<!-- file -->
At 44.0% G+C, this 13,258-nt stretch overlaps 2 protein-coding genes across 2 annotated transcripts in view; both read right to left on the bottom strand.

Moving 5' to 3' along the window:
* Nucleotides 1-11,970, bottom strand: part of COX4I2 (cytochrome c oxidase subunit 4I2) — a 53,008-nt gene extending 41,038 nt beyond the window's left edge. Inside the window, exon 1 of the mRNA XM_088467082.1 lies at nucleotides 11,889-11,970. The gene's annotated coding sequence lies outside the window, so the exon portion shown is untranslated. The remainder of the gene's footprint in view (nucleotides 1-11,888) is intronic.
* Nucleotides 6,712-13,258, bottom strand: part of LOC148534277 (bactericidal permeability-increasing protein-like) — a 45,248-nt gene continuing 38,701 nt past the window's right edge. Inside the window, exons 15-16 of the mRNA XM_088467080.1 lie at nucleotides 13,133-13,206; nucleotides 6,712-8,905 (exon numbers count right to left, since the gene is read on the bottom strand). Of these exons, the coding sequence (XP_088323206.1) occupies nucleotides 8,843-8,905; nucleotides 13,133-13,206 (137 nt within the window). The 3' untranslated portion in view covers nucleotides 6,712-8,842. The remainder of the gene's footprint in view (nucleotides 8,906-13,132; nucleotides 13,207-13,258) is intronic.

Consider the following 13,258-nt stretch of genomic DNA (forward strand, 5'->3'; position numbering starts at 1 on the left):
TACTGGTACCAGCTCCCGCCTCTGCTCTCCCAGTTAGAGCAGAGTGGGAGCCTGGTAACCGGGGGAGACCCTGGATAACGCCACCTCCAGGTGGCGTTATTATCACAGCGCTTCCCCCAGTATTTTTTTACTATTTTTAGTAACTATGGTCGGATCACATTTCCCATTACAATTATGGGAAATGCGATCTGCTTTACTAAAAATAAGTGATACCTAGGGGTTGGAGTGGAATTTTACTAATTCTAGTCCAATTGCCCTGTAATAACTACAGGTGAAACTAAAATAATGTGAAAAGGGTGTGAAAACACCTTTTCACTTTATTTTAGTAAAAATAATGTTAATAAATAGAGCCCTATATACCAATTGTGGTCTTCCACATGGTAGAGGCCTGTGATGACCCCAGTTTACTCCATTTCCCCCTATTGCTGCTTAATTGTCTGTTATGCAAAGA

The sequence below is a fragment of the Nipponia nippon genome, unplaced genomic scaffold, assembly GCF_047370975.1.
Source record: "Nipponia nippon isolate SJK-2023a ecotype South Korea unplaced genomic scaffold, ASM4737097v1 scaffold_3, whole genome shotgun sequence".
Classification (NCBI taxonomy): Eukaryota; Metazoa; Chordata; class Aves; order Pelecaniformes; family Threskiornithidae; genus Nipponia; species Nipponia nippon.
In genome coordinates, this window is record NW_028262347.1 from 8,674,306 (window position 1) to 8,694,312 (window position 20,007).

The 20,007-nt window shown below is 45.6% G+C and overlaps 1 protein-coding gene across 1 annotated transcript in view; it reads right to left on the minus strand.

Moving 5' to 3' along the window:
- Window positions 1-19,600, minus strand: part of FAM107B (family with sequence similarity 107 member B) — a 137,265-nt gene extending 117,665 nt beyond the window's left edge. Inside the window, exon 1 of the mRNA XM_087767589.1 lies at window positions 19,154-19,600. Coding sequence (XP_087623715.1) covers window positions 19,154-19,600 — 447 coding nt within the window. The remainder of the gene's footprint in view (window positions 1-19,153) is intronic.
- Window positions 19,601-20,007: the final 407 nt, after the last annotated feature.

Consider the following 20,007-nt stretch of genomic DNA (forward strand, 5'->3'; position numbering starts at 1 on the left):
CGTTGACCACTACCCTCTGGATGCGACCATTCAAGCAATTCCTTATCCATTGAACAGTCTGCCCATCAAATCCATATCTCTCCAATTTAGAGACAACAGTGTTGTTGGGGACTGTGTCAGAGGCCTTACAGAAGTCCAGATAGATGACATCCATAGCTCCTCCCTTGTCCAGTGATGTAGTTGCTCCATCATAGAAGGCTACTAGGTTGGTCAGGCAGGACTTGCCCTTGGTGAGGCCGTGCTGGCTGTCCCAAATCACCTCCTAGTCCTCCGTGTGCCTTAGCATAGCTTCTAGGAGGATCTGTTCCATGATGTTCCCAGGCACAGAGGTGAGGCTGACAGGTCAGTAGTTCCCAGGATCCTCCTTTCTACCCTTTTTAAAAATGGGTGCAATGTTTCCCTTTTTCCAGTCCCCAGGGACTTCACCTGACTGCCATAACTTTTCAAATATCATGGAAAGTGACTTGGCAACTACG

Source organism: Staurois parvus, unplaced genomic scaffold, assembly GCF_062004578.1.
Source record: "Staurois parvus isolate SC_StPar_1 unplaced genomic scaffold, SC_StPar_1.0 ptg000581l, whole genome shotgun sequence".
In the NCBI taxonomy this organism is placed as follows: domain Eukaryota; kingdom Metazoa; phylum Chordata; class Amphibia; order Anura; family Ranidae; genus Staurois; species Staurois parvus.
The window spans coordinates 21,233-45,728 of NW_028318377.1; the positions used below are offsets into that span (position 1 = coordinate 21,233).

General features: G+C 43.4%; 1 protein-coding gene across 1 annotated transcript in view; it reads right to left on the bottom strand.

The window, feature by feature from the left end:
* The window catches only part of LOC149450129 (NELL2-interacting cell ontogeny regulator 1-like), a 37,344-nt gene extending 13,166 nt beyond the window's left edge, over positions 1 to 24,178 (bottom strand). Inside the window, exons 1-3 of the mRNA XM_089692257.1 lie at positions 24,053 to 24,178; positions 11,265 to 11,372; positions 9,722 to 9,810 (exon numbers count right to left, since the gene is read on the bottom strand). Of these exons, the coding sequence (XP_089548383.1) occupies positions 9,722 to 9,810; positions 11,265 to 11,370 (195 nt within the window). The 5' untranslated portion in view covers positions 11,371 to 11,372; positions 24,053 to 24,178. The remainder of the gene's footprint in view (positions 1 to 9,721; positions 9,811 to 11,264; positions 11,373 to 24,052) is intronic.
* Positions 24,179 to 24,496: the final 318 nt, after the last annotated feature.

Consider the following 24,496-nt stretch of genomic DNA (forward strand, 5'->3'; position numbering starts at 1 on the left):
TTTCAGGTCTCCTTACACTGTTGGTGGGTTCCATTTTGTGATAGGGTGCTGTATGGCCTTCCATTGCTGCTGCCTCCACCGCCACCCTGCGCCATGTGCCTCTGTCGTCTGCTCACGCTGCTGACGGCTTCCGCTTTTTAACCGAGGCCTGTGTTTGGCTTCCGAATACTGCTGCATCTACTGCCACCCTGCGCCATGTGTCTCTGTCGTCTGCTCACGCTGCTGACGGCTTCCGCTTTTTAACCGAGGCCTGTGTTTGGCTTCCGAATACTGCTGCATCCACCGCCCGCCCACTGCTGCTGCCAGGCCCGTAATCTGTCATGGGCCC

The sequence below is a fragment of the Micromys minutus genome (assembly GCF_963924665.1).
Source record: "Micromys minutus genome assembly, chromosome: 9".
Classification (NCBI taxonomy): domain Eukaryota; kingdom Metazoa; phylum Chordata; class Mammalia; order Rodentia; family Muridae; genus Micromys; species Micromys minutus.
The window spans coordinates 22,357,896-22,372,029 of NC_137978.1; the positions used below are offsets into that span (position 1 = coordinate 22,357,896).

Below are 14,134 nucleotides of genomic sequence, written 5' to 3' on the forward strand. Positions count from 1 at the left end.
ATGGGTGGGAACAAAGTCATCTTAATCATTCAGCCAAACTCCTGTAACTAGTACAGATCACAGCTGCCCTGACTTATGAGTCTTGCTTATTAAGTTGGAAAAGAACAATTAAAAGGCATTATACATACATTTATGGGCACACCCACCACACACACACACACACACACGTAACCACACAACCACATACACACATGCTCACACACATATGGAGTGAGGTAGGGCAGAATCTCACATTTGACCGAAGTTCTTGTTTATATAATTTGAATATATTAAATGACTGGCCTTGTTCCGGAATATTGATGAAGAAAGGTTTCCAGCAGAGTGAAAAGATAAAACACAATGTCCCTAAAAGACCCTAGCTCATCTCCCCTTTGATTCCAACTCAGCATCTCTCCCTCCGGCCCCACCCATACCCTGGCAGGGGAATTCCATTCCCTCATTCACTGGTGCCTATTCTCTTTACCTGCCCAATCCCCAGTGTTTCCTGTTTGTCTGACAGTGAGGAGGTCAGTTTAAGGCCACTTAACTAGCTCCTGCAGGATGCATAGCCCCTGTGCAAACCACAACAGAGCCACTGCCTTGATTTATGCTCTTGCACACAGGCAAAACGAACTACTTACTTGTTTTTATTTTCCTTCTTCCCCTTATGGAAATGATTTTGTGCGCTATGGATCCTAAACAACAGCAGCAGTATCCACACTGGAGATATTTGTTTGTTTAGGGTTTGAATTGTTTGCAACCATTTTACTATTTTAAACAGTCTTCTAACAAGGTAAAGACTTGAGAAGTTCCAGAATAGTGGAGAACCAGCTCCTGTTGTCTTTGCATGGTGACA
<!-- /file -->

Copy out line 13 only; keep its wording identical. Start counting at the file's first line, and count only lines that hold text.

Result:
- Window positions 1-19,600, minus strand: part of FAM107B (family with sequence similarity 107 member B) — a 137,265-nt gene extending 117,665 nt beyond the window's left edge. Inside the window, exon 1 of the mRNA XM_087767589.1 lies at window positions 19,154-19,600. Coding sequence (XP_087623715.1) covers window positions 19,154-19,600 — 447 coding nt within the window. The remainder of the gene's footprint in view (window positions 1-19,153) is intronic.